Working and struggling for peace and justice are an integral part of our faith. For this reason, I speak out against the war in Iraq. And for the last eighteen years, I have been speaking out against the atrocities and suffering caused by the School of the Americas (SOA). Eight years ago, while in Rome for a conference on peace and justice, I was invited to speak about the SOA on Vatican Radio. During the interview, I stated that I could not address the injustice of the SOA and remain silent about injustice in my Church. I ended the interview by saying, “There will never be justice in the Catholic Church until women can be ordained.” I remain committed to this belief today.

Having an all male clergy implies that men are worthy to be Catholic priests, but women are not.

According to USA TODAY (Feb. 28, 2008) in the United States alone, nearly 5,000 Catholic priests have sexually abused more than 12,000 children. Many bishops, aware of the abuse, remained silent. These priests and bishops were not excommunicated. Yet the women in our Church who are called by God and are ordained to serve God’s people, and the priests and bishops who support them, are excommunicated.

Silence is the voice of complicity. Therefore, I call on all Catholics, fellow priests, bishops, Pope Benedict XVI and all Church leaders at the Vatican, to speak loudly on this grave injustice of excluding women from the priesthood.

Archbishop Oscar Romero of El Salvador was assassinated because of his defense of the oppressed. He said, “Let those who have a voice, speak out for the voiceless.”

Our loving God has given us a voice. Let us speak clearly and boldly and walk in solidarity as Jesus would, with the women in our Church who are being called by God to the priesthood.

In Peace and Justice,
Rev. Roy Bourgeois, M.M.
PO Box 3330, Columbus, GA 31903

I also like Sidney Callahan's column about this from America magazine.

How do you “recant?"
Posted at: 2008-11-13 14:18:00.0
Author: Sidney Callahan

How do you “recant” and begin to believe something you don’t believe?The Vatican Congregation for the Doctrine of the Faith, or CDF, is ordering Father Roy Bourgeois M.M. to recant his belief and support for women’s ordination. If not, he will be excommunicated in thirty days.

But does the CDF have some secret formula or operating instructions for going against one’s conscience when ordered to do so?

I understand how Vatican authorities might solve their problem of dissent by simply expecting people to lie, if you just say the right words all will be forgiven. Inconveniently of course, lying and bearing false witness (even against yourself) has been forbidden since Sinai, so that option is out.

Perhaps the Vatican is really simply aiming to impose silence, so the troubling issue can be ignored. Admittedly in certain situations choosing strategic silence can be a moral option if it staves off harmful consequences to self or others. St. Thomas More took refuge in silence until his conscience no longer allowed him to do so.

The CDF, however, seems to be demanding something more than external behavior, since they command Bourgeois to recant his belief and committed conviction. So how do they think he can manage to change his conscience and belief on demand?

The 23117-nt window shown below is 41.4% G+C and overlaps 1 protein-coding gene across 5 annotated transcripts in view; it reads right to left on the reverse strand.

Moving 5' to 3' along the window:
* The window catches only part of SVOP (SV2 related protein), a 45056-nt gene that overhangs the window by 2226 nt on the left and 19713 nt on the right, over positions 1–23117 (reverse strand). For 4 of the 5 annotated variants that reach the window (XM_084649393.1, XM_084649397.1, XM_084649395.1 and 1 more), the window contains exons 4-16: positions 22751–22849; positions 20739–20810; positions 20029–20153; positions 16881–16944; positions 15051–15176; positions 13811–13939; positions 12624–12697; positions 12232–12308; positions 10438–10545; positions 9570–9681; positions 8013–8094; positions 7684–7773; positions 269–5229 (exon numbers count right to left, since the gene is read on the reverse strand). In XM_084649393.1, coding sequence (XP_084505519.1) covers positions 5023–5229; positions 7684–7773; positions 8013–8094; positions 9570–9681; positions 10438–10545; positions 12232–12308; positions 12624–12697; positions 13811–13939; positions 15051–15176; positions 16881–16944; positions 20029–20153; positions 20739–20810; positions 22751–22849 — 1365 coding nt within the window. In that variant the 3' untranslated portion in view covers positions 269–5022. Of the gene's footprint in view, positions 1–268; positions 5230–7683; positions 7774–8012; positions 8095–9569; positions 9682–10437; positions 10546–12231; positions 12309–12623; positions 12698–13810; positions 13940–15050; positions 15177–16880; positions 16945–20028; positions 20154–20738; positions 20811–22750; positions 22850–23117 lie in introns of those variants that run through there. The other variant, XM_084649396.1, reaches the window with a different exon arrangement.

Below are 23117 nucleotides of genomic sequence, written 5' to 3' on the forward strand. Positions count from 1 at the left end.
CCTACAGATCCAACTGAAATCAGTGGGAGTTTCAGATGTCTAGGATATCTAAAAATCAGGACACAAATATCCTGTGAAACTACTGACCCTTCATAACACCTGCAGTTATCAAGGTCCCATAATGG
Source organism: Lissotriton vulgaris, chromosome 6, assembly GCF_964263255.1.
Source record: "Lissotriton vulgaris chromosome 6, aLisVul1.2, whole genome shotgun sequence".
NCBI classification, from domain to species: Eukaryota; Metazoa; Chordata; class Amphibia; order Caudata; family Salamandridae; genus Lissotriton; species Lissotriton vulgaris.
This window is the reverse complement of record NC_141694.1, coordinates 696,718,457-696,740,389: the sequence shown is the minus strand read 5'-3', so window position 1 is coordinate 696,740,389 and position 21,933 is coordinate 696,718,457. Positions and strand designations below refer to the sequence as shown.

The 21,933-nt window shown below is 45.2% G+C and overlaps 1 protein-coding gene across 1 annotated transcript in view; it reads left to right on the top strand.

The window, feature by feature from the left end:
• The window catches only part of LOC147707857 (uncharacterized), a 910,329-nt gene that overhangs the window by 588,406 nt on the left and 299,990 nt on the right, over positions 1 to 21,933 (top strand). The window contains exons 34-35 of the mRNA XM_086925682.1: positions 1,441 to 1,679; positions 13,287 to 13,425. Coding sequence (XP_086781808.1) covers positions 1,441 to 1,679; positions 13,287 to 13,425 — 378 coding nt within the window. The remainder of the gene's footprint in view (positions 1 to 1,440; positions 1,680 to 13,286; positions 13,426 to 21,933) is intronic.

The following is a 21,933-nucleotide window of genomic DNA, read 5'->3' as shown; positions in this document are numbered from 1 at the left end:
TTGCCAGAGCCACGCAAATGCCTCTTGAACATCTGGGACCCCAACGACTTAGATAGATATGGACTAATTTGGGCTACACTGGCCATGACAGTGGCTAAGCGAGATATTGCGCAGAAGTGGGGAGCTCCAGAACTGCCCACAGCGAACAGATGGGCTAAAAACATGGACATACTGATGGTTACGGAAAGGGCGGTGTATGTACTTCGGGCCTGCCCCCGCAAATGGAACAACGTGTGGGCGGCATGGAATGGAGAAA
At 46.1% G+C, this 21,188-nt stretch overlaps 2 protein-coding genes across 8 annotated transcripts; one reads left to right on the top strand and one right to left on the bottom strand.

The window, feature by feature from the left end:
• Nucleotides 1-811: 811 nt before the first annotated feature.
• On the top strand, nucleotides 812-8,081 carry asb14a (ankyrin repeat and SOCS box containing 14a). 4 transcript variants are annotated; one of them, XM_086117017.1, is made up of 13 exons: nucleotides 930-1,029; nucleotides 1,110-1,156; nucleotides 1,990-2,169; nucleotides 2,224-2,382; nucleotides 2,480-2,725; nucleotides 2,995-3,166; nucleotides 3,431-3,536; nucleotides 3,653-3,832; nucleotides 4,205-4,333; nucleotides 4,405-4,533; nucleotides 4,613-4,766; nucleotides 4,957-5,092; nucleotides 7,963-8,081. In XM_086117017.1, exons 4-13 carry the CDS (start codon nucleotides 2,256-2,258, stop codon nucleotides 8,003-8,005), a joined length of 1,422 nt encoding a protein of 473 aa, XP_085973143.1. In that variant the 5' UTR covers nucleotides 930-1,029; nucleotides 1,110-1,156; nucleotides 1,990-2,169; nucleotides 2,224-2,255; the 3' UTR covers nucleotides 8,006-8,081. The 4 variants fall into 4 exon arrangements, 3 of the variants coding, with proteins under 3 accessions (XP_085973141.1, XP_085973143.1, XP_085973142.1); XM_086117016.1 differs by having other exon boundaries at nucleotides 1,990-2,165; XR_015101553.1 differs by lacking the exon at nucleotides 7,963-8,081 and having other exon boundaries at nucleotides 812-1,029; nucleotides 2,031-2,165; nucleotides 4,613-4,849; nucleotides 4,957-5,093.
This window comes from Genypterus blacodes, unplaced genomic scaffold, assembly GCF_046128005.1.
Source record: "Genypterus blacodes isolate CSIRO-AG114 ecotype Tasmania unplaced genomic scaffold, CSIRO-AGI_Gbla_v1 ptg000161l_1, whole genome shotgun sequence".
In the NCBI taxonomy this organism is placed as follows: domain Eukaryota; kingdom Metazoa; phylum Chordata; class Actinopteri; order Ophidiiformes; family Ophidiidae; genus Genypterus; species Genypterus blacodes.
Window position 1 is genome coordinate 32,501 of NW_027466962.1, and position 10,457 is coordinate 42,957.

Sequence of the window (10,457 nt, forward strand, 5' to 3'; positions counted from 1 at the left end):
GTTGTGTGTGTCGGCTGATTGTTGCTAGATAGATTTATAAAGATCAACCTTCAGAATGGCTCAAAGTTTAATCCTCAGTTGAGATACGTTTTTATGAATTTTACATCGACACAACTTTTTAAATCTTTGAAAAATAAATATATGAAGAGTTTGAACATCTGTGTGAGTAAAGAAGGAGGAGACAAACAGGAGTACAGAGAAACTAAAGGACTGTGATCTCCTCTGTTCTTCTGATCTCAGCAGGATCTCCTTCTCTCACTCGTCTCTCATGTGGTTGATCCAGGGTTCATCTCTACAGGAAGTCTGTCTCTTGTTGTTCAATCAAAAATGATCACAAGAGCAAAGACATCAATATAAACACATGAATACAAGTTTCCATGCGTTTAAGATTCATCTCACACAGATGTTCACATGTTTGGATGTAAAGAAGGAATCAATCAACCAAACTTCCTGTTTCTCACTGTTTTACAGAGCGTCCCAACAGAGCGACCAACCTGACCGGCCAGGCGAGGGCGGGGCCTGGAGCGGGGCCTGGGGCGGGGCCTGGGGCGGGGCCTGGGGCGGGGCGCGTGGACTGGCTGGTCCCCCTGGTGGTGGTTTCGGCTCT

It appears to require extreme conditions like those in the Gulag or a Chinese reeducation prison in order to brainwash or actually persuade people into believing and confessing things on command. Given enough prolonged torture, sleeplessness, isolation and psychological manipulation, persons can make up false memories and new beliefs that conform to their inquisitor’s plan for some show trial, or public submission. But then again, torture and physical coercion while incarcerated in monastery cells have also long been repudiated by the Church.

So the problem remains. A mentally stable and mature person’s Christian conscience cannot be coerced or evaded. In fact, a person cannot renounce a settled conscience since it is the sacred core of the person’s whole identity. A self cannot will to deny one’s own self or repudiate mind, heart and life experience.

I fear that Vatican concepts of conscience and human psychology are based on the old idea that an abstract isolated act of the will can mechanically change a person’s belief. With such an over-rationalized reductive psychology, abuses of authority can become frequent. Attempts at coercion give the lie to Vatican II’s great affirmations of the freedom and dignity of conscience.

Well, perhaps I am wrong on the matter of conscience. If so, I’d like to be enlightened forthwith. The next Synod should take up the questions of human psychology that underlie so many current Church disputes involving conscience, dissent, contraception, celibacy, women, homosexuality, divorce and abortion. In the meantime, perhaps the CDF can send along by express mail another letter, this one explaining how Christians are supposed to recant.

Sidney Callahan

Photo: Fr. Roy Bourgeois caught in flagrante at women's ordination ceremony.

1 comment:

Sam said...

You can do it by trusting the Church, if you trust your private judgement over that of the Church it won't make sense to you, but the fact is, if there is a conflict between the two, she is probably right and you wrong, and even when that's not the case, she is the one with the final authority - the Holy Ghost will sort it all out in time.